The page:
Economic Bubble & Its Impact On Investment

5 mins read

In this era of economic jargon, it sometimes becomes difficult to catch up on how the economy is progressing. Trends now are dynamic and can vary continuously due to geographical, political, financial and socio-economic factors. These changes lead to the formation of the economic bubble.

What is an economic bubble?

An economic bubble is the part of the economic cycle characterized by a sudden increase in the price of assets such as stocks, housing, or gold, followed by a contradiction in the affected sector. They are driven by speculative trends and not by underlying demands. Investors purchase these assets to sell them at a higher price later. This idea is based on the ‘greater fool theory’, and when the growth slows down, and the new investors are not ready to buy these assets at hyper-inflated prices, this bubble deflates. Usually, the economic bubbles are hard to spot, and they are often identified after they burst.

Causes of an economic bubble

Usually, there is no singular reason for the formation of the economic bubble, and analysts and economists have different views on this matter. Some of the everyday situations that lead to the formation of the economic bubble are:

  • When the economy expands, the number of liquid assets increases. When the lending rates fall, investors borrow money to invest in all these assets. Because of this, the price of these assets starts increasing steeply.
  • When the economy is in the boom phase and the companies and industries prosper and grow, resulting in the higher salary of the employees. It increases the disposable income of the household, in turn increasing the disposable income of the household. Also, people start investing in various assets, leading to an increase in the price of the assets. This leads to the formation of the bubble.

Some of the typical human behaviour that aggravates the situation is:

Cognitive Dissonance:

It happens when people try to avert their woes by finding an alternative that gives them hope.

Herding:

As a standard human behaviour, an investor believes that the majority can’t be wrong.

Short-termism:

This situation arises when people are more concerned about short term gains.

Stages of an Economic Bubble

Any typical economic bubble has five stages:

Displacement:

It occurs when the investor starts focusing on a new technology or trend in the market. This leads to the formation of the bubble. For example, if the lending rates on home loans decrease, many consumers start taking home loans. Because of this, the investors start investing more in real estate. This increases the rate of the property.

Boom:

As the number of investors attracted to this trend increases with time, it is gaining momentum. As a result, prices are increasing at a rapid rate.

Euphoria:

Prices of different assets skyrocket. This doesn’t dissuade the investors. They keep paying higher rates for higher returns.

Profit-taking:

Here, the cautious investors who are conscious of a possible ‘bubble burst’ start selling their assets to make a profit.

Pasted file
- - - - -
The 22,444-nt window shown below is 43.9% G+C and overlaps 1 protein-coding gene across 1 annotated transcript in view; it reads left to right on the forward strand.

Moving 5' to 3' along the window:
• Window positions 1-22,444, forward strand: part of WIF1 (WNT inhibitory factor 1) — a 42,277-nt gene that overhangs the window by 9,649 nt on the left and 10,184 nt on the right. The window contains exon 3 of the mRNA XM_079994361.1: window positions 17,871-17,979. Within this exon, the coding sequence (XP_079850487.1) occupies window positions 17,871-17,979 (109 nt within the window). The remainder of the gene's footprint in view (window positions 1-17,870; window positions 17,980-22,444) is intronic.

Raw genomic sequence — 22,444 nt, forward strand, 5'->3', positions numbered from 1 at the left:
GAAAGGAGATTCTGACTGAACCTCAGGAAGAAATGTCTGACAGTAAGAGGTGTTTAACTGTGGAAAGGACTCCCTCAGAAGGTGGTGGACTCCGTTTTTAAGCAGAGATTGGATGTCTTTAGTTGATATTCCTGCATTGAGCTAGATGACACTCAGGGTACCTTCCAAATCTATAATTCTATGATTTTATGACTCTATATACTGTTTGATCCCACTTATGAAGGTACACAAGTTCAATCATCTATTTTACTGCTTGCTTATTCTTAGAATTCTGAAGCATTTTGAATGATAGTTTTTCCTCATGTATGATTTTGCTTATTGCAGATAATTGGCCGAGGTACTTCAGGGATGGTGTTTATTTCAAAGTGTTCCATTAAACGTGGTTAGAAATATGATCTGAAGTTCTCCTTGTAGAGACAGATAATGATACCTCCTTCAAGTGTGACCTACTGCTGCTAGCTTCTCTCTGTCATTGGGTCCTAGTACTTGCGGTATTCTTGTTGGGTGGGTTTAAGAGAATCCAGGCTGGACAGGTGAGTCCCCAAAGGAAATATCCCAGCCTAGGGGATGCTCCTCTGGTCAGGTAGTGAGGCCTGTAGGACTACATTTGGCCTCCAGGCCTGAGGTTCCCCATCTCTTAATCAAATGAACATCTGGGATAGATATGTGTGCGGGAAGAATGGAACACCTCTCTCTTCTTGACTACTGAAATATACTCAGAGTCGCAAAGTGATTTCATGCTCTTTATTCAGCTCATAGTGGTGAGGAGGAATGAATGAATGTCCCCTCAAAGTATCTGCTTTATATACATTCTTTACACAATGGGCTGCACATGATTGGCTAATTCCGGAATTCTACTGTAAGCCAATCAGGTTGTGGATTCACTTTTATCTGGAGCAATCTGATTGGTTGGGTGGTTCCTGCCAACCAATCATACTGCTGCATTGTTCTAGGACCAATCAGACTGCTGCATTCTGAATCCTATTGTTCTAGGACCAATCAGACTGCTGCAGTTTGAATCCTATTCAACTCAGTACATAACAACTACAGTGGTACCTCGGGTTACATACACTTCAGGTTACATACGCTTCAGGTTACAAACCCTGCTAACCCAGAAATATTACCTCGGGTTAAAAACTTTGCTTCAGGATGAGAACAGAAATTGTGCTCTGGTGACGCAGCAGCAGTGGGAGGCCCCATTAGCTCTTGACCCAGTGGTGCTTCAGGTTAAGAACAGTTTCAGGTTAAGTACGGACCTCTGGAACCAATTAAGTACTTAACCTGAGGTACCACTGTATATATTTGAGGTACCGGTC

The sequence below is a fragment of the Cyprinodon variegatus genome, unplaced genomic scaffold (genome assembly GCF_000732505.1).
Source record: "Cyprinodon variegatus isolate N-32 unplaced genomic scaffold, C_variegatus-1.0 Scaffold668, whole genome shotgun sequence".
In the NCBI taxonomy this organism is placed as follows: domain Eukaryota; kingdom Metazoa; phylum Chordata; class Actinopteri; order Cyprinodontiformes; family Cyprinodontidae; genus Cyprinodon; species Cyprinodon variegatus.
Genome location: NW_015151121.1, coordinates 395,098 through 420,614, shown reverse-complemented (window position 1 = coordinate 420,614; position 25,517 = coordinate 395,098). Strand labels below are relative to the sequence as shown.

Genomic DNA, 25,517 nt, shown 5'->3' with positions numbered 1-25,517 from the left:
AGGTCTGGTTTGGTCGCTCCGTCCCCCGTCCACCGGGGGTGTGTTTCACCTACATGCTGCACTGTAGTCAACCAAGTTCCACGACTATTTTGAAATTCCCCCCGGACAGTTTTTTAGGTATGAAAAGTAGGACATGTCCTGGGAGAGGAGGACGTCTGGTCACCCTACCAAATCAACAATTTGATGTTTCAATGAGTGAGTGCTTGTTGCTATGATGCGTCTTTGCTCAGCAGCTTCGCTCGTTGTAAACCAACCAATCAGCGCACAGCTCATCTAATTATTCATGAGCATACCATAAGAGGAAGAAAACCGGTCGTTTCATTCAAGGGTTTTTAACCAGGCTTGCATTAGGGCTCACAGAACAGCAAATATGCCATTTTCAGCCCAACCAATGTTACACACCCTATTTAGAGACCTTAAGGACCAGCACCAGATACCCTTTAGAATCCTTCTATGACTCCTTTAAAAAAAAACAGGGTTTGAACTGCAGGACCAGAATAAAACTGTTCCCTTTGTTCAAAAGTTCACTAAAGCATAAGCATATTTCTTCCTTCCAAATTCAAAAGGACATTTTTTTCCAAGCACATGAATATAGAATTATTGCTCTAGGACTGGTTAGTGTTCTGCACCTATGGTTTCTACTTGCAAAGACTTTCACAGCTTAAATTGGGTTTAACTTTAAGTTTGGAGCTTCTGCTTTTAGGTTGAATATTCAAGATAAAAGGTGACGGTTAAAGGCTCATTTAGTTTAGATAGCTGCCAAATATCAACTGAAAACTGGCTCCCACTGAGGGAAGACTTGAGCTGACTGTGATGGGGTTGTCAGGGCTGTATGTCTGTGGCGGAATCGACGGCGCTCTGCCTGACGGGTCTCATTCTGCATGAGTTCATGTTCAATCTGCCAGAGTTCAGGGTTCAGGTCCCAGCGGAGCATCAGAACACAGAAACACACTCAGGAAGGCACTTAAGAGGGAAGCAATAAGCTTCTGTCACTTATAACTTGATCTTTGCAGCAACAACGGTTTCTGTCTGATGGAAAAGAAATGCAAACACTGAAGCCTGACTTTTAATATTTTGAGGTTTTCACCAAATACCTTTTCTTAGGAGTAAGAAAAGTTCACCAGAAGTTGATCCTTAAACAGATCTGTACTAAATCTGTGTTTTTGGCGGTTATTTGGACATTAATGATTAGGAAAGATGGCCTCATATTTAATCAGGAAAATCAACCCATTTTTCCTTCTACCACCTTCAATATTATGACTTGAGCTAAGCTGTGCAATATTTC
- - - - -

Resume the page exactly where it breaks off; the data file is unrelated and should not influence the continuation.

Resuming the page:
Panic:

Because of the above step, the bubble finally bursts, and the price now starts falling rapidly.

Types of Economic Bubble:

In the financial market, there are a large number of asset bubbles. In general, they are classified into four categories:

Credit Bubble:

This kind of bubble involves an increased demand for consumer loans, debt instruments like debentures, bonds, and other forms of credit. If the lending rate decreases or the debt instruments offer higher interest rates, this may rise to a credit bubble.

Stock market bubble:

When the market price of the equity stocks increases at a high rate beyond their intrinsic value, then a stock market bubble is formed.

Market Bubble:

This category of bubble involves other sections of the economy. E.g., if the bubble tends to form in the real estate industry, it will be known as a market bubble.

Commodity Bubble:

This bubble is formed when the price of the commodities such as gold, oil and other metals increase significantly.

Are all economic bubbles bad?

Yes, these economic bubbles are wrong. They can lead to a deep scar on the economy that might take decades to heal but at times can also have some positive manifestations on the micro-economic factors. Economic bubbles have happened before and are likely to happen again. The point is to not worry about ‘when it will happen but ‘how’ it needs to be monitored. Investors need to learn how to safeguard their assets and the purchasing power to build up sufficient reserves to help meet the crisis.

Examples of the economic bubble

One of the known examples is the Dot-com bubble in the United States. In the late 1990s, usage of the internet increased. Hence, many investors started investing in internet-based companies. This impacted the company’s share price that then grew exponentially. As the market peaked, investors got wary, and they started selling assets to make a profit. Because of this, the value of the shares started decreasing. This caused the bubble to burst that impacted the stock market. As a result, many companies went bankrupt or were shut down.

Conclusion

In layman language, the meaning of an economic bubble is when the price of an asset gets artificially and rapidly inflated past the fundamental values due to the demands of the investors. No one can identify the bubbles in real-time. As an investor, you need to be cautious when investing in an upward trend. When the prices are rising, you need to check the assets’ fundamental values before you invest in them.

If the asset’s cost exceeds the intrinsic value or worth, it is a sign of bubble formation. One can invest in such assets to get maximum returns. One should always invest according to his risk appetite. There are plenty of people who made a substantial profit during an economic bubble. Thoroughly analyze the market situation and invest accordingly.